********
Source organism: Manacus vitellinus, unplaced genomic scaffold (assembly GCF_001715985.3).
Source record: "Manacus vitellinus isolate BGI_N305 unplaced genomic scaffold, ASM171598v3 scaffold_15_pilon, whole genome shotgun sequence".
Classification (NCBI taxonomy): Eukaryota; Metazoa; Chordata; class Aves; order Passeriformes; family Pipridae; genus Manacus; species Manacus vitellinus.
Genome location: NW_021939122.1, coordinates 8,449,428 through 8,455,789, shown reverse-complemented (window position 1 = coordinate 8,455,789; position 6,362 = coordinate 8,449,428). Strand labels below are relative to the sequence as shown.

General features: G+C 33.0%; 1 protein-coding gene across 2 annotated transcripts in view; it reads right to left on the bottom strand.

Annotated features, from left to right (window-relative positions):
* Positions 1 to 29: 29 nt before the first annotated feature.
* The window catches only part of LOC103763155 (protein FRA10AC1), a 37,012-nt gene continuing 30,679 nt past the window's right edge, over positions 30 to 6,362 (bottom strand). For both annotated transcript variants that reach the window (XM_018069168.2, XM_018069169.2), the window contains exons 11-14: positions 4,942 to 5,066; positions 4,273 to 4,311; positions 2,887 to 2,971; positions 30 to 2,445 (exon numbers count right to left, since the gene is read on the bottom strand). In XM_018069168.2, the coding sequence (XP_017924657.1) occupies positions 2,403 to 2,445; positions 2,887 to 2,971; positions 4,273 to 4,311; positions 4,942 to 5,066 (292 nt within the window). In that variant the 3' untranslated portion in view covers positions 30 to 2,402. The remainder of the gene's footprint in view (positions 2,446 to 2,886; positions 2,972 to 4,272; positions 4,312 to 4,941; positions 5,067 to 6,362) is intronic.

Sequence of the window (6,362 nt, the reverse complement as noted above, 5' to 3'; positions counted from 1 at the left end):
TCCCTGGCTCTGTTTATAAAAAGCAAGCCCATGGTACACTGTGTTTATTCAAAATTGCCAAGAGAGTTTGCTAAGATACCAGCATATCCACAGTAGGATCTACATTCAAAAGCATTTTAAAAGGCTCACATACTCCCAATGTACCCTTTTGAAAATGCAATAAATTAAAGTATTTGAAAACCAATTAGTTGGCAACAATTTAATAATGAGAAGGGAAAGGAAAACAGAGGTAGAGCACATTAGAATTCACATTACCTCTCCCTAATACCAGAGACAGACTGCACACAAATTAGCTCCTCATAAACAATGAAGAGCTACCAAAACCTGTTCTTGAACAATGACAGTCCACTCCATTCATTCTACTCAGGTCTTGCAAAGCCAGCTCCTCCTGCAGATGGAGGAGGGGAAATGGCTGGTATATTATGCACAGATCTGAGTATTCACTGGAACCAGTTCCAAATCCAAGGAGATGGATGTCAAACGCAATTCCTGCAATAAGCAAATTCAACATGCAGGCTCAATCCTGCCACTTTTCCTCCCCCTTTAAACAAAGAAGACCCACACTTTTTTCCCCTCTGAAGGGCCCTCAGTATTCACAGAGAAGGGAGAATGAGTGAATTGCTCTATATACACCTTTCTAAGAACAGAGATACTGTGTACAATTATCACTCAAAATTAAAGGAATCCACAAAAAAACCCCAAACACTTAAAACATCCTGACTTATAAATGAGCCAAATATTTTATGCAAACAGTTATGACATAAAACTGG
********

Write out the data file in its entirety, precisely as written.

Source organism: Manacus vitellinus, unplaced genomic scaffold (assembly GCF_001715985.3).
Source record: "Manacus vitellinus isolate BGI_N305 unplaced genomic scaffold, ASM171598v3 scaffold_15_pilon, whole genome shotgun sequence".
Classification (NCBI taxonomy): Eukaryota; Metazoa; Chordata; class Aves; order Passeriformes; family Pipridae; genus Manacus; species Manacus vitellinus.
Genome location: NW_021939122.1, coordinates 8,449,428 through 8,455,789, shown reverse-complemented (window position 1 = coordinate 8,455,789; position 6,362 = coordinate 8,449,428). Strand labels below are relative to the sequence as shown.

General features: G+C 33.0%; 1 protein-coding gene across 2 annotated transcripts in view; it reads right to left on the bottom strand.

Annotated features, from left to right (window-relative positions):
* Positions 1 to 29: 29 nt before the first annotated feature.
* The window catches only part of LOC103763155 (protein FRA10AC1), a 37,012-nt gene continuing 30,679 nt past the window's right edge, over positions 30 to 6,362 (bottom strand). For both annotated transcript variants that reach the window (XM_018069168.2, XM_018069169.2), the window contains exons 11-14: positions 4,942 to 5,066; positions 4,273 to 4,311; positions 2,887 to 2,971; positions 30 to 2,445 (exon numbers count right to left, since the gene is read on the bottom strand). In XM_018069168.2, the coding sequence (XP_017924657.1) occupies positions 2,403 to 2,445; positions 2,887 to 2,971; positions 4,273 to 4,311; positions 4,942 to 5,066 (292 nt within the window). In that variant the 3' untranslated portion in view covers positions 30 to 2,402. The remainder of the gene's footprint in view (positions 2,446 to 2,886; positions 2,972 to 4,272; positions 4,312 to 4,941; positions 5,067 to 6,362) is intronic.

Sequence of the window (6,362 nt, the reverse complement as noted above, 5' to 3'; positions counted from 1 at the left end):
TCCCTGGCTCTGTTTATAAAAAGCAAGCCCATGGTACACTGTGTTTATTCAAAATTGCCAAGAGAGTTTGCTAAGATACCAGCATATCCACAGTAGGATCTACATTCAAAAGCATTTTAAAAGGCTCACATACTCCCAATGTACCCTTTTGAAAATGCAATAAATTAAAGTATTTGAAAACCAATTAGTTGGCAACAATTTAATAATGAGAAGGGAAAGGAAAACAGAGGTAGAGCACATTAGAATTCACATTACCTCTCCCTAATACCAGAGACAGACTGCACACAAATTAGCTCCTCATAAACAATGAAGAGCTACCAAAACCTGTTCTTGAACAATGACAGTCCACTCCATTCATTCTACTCAGGTCTTGCAAAGCCAGCTCCTCCTGCAGATGGAGGAGGGGAAATGGCTGGTATATTATGCACAGATCTGAGTATTCACTGGAACCAGTTCCAAATCCAAGGAGATGGATGTCAAACGCAATTCCTGCAATAAGCAAATTCAACATGCAGGCTCAATCCTGCCACTTTTCCTCCCCCTTTAAACAAAGAAGACCCACACTTTTTTCCCCTCTGAAGGGCCCTCAGTATTCACAGAGAAGGGAGAATGAGTGAATTGCTCTATATACACCTTTCTAAGAACAGAGATACTGTGTACAATTATCACTCAAAATTAAAGGAATCCACAAAAAAACCCCAAACACTTAAAACATCCTGACTTATAAATGAGCCAAATATTTTATGCAAACAGTTATGACATAAAACTGG